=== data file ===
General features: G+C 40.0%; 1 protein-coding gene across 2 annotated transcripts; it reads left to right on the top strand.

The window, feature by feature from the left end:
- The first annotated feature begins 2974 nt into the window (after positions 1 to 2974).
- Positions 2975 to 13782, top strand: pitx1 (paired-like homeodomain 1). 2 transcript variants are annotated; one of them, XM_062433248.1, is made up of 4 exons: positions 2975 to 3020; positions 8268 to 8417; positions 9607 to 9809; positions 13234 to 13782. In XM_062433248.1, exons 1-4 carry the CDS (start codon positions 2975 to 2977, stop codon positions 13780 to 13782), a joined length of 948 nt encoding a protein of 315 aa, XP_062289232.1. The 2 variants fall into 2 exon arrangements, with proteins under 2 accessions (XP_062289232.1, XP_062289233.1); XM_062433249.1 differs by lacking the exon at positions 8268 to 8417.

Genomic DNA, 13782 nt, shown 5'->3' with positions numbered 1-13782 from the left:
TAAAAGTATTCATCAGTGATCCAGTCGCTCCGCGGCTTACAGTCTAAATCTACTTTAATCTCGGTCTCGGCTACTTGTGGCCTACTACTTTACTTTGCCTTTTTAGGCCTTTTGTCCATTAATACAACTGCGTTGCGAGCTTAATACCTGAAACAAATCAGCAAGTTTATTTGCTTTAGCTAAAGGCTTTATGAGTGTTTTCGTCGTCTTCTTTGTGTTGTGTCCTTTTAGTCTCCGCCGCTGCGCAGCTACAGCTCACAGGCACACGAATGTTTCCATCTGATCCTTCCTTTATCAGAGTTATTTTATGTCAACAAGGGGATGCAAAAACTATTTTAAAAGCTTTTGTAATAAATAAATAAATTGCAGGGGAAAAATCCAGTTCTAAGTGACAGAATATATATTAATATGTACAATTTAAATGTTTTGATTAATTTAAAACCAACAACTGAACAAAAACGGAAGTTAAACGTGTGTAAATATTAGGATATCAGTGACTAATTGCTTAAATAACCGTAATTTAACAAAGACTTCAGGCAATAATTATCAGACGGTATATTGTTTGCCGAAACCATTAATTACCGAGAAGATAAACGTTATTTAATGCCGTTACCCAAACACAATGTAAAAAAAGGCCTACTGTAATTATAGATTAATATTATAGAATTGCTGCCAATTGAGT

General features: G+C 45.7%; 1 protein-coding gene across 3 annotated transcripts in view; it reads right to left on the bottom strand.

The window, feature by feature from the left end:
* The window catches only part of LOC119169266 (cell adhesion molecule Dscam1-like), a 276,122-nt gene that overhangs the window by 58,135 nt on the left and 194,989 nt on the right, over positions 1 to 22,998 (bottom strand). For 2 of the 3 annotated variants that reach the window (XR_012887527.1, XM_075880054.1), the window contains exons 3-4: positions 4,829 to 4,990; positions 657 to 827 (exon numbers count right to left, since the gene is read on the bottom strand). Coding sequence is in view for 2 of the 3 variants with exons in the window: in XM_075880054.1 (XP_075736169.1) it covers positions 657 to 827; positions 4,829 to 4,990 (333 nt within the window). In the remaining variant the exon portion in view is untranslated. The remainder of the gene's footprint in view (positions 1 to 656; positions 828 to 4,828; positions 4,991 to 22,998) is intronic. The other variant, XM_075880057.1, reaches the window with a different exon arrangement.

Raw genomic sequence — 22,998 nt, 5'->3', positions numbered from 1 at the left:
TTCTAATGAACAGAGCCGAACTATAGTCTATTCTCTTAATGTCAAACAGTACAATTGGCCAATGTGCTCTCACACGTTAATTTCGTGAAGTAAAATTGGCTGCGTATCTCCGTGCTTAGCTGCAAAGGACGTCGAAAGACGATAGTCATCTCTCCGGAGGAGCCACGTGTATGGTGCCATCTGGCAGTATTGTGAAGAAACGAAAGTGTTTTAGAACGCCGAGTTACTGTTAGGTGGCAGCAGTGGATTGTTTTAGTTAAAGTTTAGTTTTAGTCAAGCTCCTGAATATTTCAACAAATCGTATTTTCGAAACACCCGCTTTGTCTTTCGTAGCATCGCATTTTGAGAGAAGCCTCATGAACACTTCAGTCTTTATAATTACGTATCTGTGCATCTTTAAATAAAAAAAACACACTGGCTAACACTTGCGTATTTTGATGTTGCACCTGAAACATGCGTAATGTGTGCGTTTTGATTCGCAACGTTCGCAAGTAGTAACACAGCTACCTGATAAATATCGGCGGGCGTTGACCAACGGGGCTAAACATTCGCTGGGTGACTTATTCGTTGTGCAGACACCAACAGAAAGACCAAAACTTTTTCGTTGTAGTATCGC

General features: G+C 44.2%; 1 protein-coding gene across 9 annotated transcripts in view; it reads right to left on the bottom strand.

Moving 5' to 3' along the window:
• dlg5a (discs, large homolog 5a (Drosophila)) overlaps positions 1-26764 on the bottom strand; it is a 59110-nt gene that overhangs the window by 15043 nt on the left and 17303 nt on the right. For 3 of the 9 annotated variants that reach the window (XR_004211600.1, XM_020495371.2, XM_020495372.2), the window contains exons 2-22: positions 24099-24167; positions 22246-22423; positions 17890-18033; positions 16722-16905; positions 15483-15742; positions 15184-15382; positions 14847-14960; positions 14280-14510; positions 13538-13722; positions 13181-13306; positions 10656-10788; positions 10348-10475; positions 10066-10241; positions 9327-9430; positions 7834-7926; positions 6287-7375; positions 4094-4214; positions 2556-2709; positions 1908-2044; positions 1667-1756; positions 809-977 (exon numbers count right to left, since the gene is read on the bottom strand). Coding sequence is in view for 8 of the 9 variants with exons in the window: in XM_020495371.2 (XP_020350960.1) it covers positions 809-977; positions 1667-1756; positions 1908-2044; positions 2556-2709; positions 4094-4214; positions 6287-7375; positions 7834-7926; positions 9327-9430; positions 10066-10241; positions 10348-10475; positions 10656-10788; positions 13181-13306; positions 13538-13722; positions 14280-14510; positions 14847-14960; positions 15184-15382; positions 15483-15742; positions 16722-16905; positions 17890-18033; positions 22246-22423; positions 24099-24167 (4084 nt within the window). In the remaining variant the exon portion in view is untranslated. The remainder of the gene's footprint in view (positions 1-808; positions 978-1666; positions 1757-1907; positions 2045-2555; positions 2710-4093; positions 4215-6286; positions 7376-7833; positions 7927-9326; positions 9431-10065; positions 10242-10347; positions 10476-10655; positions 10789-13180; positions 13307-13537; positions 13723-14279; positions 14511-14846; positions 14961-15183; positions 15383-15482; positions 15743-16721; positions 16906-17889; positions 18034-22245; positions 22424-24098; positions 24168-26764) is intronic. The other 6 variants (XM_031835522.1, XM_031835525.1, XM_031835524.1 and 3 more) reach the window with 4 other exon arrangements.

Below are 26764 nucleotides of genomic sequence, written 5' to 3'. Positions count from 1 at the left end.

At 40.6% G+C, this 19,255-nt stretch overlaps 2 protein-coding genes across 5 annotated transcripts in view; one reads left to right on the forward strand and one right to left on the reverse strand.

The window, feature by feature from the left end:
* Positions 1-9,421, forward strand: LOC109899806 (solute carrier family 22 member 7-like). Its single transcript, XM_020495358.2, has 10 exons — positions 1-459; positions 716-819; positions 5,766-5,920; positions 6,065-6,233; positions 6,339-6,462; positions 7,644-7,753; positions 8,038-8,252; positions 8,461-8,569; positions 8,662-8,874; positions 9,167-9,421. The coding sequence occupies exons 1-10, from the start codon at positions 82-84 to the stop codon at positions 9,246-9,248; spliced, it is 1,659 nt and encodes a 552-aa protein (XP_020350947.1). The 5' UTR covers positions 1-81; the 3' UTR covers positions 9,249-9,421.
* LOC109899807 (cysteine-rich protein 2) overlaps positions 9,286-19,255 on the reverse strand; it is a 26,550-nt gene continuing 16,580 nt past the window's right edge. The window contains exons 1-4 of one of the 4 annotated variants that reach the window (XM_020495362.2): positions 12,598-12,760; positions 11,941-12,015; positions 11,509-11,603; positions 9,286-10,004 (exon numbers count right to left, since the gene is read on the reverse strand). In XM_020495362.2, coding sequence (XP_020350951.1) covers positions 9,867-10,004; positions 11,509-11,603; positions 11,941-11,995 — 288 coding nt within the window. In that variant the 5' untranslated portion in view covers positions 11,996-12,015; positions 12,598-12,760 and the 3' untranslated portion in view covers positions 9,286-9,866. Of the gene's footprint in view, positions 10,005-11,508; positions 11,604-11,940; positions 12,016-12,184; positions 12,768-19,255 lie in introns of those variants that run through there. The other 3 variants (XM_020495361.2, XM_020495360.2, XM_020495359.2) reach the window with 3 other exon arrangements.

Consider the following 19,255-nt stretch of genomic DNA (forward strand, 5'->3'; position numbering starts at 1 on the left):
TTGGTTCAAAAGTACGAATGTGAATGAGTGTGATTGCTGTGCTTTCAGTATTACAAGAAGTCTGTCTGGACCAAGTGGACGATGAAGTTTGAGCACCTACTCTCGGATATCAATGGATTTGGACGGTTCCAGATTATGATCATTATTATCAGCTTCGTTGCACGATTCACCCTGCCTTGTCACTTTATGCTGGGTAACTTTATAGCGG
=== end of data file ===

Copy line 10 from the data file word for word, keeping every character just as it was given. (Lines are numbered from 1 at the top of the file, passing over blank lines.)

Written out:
Raw genomic sequence — 22,998 nt, 5'->3', positions numbered from 1 at the left: